I’m hardly the first analyst to connect attacks on critical race theory and prior ignorance promoting campaigns. Several historians have shown the similarities between the Scopes Money Trial—perhaps the paradigmatic case of anti-intellectual campaigns in U.S. history—and the moral panic surrounding critical race theory. Adam R. Shapiro notes that “Darwinism had been around for about half a century,” when it became the object of conservative ire. Shapiro claims that it wasn’t Darwin’s theory, Each and every oneThis led to opposition. Darwinism’s scientific consensus was indicative of wider cultural trends that concerned conservatives. Evolution was the basis for many economic, cultural, political, and social changes. A similar fear of losing white prerogative in the face of cultural and demographic changes is driving backlash against critical race theory.
Historical connections between the Scopes Monkey Trial and the current moral panic aren’t simply analogies. Christopher Rufo is an ex-employee of the anti-evolution Discovery Institute. He has been widely credited for bringing the moral panic to mainstream. Perhaps better described as an anti-think tank, the Discovery Institute promotes misinformation around evolutionary theory, arguing that in place of the scientific consensus, schools should “teach the controversy.” Of course, there is little controversy among biologists aside from what the Discovery Institute itself foments. Claiming that there’s a scientific controversy when none is actually true muddies things and allows unscrupulous players to advance their political agenda. There are many conspiracy theories, and The Discovery Institute supports climate denial. It also raises doubts about the legitimacy for the 2020 election.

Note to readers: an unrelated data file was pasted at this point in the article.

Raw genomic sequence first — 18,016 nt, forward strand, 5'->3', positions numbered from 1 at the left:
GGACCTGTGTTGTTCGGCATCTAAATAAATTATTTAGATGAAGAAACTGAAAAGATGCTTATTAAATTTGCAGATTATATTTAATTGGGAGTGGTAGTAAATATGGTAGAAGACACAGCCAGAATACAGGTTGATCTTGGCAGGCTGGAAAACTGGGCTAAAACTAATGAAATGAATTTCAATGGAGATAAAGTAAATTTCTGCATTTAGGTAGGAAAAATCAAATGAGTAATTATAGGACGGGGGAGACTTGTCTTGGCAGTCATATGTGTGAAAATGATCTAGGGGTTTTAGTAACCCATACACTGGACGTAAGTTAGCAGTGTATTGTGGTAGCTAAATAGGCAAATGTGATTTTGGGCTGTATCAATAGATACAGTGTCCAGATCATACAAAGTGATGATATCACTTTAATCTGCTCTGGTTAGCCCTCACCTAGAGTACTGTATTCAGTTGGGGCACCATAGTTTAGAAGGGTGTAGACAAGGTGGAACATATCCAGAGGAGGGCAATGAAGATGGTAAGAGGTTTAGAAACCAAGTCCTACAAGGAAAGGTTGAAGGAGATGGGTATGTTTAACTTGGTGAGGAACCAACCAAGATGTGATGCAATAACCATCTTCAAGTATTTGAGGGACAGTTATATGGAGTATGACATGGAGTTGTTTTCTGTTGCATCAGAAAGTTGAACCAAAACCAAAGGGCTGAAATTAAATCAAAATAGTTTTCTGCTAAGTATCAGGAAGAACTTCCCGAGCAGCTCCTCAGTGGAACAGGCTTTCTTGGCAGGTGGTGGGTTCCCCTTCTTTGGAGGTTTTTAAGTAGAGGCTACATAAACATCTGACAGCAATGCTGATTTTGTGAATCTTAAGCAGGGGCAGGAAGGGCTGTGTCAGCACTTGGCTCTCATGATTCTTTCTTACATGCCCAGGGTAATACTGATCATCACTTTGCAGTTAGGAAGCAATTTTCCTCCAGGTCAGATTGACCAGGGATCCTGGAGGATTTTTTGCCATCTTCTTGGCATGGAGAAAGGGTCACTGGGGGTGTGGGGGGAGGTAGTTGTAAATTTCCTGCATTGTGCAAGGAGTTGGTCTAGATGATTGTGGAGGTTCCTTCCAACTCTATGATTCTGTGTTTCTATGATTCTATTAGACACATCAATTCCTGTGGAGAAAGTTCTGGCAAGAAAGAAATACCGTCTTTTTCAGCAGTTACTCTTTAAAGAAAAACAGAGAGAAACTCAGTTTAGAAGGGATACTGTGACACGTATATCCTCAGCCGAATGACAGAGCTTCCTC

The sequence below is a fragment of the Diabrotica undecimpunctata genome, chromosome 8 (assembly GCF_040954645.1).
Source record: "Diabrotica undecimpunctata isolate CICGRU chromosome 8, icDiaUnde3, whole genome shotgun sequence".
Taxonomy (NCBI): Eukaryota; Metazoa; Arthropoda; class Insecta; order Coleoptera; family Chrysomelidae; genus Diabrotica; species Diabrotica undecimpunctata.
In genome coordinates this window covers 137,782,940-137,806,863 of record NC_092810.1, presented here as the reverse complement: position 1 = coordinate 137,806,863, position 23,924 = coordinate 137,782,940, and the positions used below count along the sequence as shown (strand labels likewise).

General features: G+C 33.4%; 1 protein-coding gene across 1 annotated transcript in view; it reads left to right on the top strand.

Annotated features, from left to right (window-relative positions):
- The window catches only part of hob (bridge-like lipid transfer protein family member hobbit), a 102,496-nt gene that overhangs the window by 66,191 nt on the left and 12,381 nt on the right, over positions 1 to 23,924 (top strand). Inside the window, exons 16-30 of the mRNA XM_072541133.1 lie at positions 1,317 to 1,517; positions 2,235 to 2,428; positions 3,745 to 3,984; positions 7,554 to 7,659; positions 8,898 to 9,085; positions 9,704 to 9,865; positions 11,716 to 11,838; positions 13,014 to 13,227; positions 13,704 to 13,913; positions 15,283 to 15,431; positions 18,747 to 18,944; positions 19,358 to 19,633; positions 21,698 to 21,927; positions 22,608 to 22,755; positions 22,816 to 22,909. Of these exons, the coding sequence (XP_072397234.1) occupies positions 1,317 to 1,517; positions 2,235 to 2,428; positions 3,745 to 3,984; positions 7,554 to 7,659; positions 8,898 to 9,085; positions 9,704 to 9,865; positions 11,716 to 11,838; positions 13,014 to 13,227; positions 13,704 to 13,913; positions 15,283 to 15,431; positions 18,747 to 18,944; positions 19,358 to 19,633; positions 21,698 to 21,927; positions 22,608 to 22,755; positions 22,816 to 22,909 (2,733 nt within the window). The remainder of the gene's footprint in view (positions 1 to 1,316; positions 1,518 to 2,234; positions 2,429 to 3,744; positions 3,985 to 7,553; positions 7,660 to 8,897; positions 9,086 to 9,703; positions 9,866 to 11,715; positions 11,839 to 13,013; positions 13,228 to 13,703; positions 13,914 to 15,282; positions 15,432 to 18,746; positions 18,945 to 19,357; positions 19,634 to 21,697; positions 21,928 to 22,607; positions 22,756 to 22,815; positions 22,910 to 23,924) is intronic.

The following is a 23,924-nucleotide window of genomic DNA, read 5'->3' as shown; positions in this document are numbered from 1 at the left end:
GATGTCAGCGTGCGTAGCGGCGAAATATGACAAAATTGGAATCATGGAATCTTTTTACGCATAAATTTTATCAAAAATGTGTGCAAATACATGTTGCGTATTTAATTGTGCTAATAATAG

Moral panic can be explained by ideas from critical race theory. Moral panics, which are moral exercises, aim to build group cohesion and target ideological or politically hostile opponents. In order to address the problem of racial inequality, Critical Race Theorists bring attention to structural racism. Critical Race Theorists maintain that structural racism is a profitable political system for the system’s beneficiaries. Those who profit from smoking and emissions are most at risk of finding solutions for climate change. People who are a victim of structural racism face serious threats if they don’t find solutions for racial inequalities. 2020’s protests put these beneficiaries on notice, so it’s no surprise they responded to defend their interests. Teaching about racism should be banned. This is both a defense of existing racial injustices and an invitation to create more. The prohibition of teaching diversity leads to distortions in American society and the perception that people who are different from us are strange or unwelcome.
According to legislators, they wish to prevent divisive teaching but are also concerned about demonizing white people. What is more divisive then banning basic facts and figures about American history? Critical race theory doesn’t demonize white people. But by blocking teaching about America’s segregationists, eugenicists, and white citizen councilors, legislators may end up demonizing themselves. Dr. King warned about the dangers of this racial ignorance when he said, “Whites, it must frankly be said, are not putting in a similar mass effort to reeducate themselves out of their racial ignorance. It is an aspect of their sense of superiority that the white people of America believe they have so little to learn.”
Good faith and factual evidence are essential for academic knowledge production. Teachers are threatened and banned if structural racism facts make it into schools. That makes solving collective problems more challenging.